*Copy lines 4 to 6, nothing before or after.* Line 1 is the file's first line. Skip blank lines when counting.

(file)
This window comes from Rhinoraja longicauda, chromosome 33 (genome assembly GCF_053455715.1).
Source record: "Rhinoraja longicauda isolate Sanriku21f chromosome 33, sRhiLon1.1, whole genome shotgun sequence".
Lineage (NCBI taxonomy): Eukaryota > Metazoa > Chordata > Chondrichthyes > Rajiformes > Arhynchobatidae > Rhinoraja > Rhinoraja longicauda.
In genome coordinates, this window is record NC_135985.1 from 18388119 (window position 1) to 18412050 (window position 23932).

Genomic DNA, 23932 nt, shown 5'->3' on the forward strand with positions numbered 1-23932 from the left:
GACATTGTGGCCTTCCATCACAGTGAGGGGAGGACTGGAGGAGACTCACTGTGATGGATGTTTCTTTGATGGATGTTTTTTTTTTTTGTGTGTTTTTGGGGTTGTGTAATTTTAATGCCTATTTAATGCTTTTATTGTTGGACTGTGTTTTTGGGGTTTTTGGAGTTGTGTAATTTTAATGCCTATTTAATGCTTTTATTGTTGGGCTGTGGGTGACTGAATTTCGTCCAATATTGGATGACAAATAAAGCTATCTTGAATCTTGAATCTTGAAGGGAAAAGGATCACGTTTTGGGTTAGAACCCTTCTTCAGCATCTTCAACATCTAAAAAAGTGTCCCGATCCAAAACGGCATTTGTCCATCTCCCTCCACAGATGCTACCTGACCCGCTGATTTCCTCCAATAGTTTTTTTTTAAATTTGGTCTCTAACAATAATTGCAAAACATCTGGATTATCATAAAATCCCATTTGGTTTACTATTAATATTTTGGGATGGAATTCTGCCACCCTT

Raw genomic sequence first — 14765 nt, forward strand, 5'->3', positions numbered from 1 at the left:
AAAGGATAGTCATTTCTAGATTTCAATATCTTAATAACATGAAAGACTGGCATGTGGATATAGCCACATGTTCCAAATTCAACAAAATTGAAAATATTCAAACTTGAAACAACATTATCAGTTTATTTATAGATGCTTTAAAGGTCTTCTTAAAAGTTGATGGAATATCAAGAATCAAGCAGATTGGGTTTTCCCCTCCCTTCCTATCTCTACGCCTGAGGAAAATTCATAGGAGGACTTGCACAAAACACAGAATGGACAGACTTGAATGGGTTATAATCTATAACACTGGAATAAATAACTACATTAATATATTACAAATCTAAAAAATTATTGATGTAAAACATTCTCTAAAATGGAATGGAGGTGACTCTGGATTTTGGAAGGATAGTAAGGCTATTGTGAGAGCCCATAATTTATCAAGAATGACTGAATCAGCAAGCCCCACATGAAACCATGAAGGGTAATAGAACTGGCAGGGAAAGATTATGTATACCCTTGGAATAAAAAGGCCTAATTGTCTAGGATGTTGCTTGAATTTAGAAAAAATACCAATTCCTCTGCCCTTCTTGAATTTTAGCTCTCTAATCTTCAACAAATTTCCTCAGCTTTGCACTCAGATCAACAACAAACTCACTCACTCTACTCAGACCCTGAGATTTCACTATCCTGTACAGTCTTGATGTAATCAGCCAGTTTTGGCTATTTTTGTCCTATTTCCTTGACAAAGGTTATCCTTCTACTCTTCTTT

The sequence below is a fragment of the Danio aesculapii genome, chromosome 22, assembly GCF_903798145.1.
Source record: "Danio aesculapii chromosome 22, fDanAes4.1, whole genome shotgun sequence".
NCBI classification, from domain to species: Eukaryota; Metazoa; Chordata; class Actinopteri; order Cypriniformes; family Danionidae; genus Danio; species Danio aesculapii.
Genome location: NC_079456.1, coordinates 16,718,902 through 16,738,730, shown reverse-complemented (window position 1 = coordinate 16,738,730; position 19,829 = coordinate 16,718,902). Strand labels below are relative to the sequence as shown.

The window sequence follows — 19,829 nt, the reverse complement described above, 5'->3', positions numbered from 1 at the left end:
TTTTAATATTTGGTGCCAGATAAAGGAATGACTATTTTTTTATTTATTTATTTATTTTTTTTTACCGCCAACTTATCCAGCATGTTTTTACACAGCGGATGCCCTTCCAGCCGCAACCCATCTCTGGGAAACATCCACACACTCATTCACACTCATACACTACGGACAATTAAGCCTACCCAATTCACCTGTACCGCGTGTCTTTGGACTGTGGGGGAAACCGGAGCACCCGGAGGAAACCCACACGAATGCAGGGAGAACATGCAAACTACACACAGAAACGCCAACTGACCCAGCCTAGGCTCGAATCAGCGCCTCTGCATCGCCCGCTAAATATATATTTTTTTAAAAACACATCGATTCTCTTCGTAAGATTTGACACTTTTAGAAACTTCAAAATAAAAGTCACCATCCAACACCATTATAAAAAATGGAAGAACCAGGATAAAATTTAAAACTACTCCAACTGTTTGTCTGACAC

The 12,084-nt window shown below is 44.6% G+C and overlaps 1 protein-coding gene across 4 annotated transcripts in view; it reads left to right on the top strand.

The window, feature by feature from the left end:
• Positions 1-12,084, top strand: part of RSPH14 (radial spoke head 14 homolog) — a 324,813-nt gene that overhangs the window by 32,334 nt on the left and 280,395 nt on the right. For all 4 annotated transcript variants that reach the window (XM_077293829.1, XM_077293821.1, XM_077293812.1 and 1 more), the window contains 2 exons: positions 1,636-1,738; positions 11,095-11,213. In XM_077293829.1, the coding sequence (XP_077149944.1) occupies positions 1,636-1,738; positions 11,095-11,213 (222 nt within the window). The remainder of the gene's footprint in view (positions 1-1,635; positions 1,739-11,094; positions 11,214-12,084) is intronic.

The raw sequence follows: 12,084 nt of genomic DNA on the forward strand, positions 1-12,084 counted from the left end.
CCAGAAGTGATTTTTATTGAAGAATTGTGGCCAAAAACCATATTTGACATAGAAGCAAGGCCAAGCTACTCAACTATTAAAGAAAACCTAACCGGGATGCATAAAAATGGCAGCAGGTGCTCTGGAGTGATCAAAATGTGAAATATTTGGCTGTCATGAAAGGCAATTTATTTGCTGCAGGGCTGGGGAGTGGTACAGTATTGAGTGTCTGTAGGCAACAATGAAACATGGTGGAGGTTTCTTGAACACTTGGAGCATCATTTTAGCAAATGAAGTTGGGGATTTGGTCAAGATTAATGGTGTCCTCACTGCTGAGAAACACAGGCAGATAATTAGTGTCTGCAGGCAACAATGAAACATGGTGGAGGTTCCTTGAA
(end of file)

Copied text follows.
In genome coordinates, this window is record NC_135985.1 from 18388119 (window position 1) to 18412050 (window position 23932).

Genomic DNA, 23932 nt, shown 5'->3' on the forward strand with positions numbered 1-23932 from the left:
GACATTGTGGCCTTCCATCACAGTGAGGGGAGGACTGGAGGAGACTCACTGTGATGGATGTTTCTTTGATGGATGTTTTTTTTTTTTGTGTGTTTTTGGGGTTGTGTAATTTTAATGCCTATTTAATGCTTTTATTGTTGGACTGTGTTTTTGGGGTTTTTGGAGTTGTGTAATTTTAATGCCTATTTAATGCTTTTATTGTTGGGCTGTGGGTGACTGAATTTCGTCCAATATTGGATGACAAATAAAGCTATCTTGAATCTTGAATCTTGAAGGGAAAAGGATCACGTTTTGGGTTAGAACCCTTCTTCAGCATCTTCAACATCTAAAAAAGTGTCCCGATCCAAAACGGCATTTGTCCATCTCCCTCCACAGATGCTACCTGACCCGCTGATTTCCTCCAATAGTTTTTTTTTAAATTTGGTCTCTAACAATAATTGCAAAACATCTGGATTATCATAAAATCCCATTTGGTTTACTATTAATATTTTGGGATGGAATTCTGCCACCCTT